Understanding LUTATHERA®


LUTATHERA is the first approved medicine from a class of drugs called peptide receptor radionuclide therapy (PRRT). It is a prescription treatment for adults with a type of cancer known as gastroenteropancreatic neuroendocrine tumors (GEP-NETs). GEP-NETs are tumors of the neuroendocrine cells in the stomach, gut, or pancreas that make hormones, which may cause symptoms such as flushing and diarrhea. LUTATHERA targets somatostatin receptor-positive tumors.

How does LUTATHERA work?

LUTATHERA is a medicine that uses radiation to damage the cancer cells that are positive for the hormone receptor somatostatin.

It works differently than most other cancer medicines. It is given as an infusion in a hospital setting and is made up of 2 parts:

  1. A tumor-targeting part that binds to cancer cells that have somatostatin receptors
  2. Once it binds to the cancer cells, it goes into the cell and releases radiation, which then causes damage to the cancer cell and neighboring cells

What is nuclear medicine?

Nuclear medicine involves diagnosing and treating certain diseases, such as cancer, by delivering a dose of radiation through radioactive materials called radiopharmaceuticals to a tumor in specific parts of the body.

What are radiopharmaceuticals?

Radiopharmaceuticals are made from radioactive materials that release energy in the form of radiation. Radioactive materials occur naturally or can be man-made. Every radioactive material has its own half-life, which determines how quickly it stops being radioactive.

Radiopharmaceuticals can be given orally in pill form, intravenously through a vein, or via insertion into a cavity in the body.

When they are used to treat a disease such as cancer, the radiopharmaceutical releases its radioactive medicine to destroy the cancer cells after it reaches its destination in the body. The goal of radiopharmaceuticals is to target cancer cells while limiting the amount of radiation exposure to healthy tissue.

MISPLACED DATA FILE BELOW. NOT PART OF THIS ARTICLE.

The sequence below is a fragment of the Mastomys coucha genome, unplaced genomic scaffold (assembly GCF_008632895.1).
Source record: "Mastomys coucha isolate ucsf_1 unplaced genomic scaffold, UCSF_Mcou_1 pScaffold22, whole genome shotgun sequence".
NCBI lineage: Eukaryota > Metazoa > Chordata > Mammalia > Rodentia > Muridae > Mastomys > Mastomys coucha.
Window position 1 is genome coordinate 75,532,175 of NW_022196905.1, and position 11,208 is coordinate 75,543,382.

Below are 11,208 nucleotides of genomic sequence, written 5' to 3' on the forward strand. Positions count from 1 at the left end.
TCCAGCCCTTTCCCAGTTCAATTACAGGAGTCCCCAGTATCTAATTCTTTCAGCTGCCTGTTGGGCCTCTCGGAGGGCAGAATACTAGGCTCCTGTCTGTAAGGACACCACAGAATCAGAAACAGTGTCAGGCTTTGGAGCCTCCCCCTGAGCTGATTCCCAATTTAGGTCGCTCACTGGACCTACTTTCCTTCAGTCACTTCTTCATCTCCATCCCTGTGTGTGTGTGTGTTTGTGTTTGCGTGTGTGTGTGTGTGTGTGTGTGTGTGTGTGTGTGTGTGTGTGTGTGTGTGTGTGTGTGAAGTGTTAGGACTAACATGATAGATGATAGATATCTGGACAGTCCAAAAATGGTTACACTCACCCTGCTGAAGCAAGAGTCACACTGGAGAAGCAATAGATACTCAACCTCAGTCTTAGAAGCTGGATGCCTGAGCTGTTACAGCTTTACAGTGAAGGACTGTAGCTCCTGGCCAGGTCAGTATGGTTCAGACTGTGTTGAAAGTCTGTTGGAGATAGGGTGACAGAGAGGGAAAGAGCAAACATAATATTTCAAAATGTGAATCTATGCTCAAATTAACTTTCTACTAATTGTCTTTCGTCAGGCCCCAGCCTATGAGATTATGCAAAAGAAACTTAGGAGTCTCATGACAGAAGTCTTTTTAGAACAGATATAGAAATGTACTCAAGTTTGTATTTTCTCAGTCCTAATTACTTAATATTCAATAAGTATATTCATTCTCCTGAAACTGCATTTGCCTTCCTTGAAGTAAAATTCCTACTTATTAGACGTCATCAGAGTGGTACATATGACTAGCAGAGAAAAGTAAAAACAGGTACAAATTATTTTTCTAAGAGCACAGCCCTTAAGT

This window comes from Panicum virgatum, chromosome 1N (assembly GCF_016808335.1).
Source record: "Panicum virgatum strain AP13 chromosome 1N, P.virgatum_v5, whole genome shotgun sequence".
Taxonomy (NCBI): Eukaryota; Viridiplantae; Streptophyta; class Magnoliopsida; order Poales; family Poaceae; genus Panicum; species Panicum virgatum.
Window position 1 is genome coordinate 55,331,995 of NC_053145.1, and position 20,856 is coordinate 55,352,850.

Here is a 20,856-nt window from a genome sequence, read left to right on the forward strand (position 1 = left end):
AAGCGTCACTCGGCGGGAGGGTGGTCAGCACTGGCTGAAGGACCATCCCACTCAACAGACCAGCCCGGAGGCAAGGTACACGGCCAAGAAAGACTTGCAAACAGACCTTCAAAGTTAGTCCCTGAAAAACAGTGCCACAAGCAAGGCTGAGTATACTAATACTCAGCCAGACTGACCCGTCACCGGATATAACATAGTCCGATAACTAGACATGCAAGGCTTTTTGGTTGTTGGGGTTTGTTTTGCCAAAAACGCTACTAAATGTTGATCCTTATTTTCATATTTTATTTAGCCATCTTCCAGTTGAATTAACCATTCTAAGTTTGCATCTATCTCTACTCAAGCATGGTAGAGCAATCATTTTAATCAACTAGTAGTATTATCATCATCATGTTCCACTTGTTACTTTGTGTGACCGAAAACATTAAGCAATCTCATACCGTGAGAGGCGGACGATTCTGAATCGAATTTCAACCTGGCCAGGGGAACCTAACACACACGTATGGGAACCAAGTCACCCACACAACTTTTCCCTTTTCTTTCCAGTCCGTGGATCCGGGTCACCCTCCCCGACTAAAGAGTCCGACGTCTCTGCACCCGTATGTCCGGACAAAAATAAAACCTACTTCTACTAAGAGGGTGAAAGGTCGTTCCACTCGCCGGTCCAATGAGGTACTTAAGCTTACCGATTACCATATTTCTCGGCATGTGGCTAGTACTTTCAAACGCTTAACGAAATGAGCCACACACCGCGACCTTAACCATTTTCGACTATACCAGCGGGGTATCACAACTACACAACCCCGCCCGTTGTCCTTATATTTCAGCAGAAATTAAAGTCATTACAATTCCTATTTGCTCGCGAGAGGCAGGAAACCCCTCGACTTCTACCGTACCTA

When radiopharmaceuticals are used to diagnose a disease, the drugs are known as tracers. By using special medical imaging systems, the doctor can see if a person has a disease.

In the United States, the Nuclear Regulatory Commission (NRC), Food and Drug Administration (FDA), and individual states regulate the use of the radioactive materials for nuclear medicine to ensure the safety of patients, care teams, and the general public. In addition, regulations require that radiopharmaceuticals can only be prepared by radiopharmacists and administered by nuclear medicine physicians or technologists. These are medical professionals who specialize in nuclear medicine.


LUTATHERA® (lutetium Lu 177 dotatate) is a prescription medicine used to treat adults with a type of cancer known as gastroenteropancreatic neuroendocrine tumors (GEP-NETs) that are positive for the hormone receptor somatostatin, including GEP-NETs in the foregut, midgut, and hindgut.

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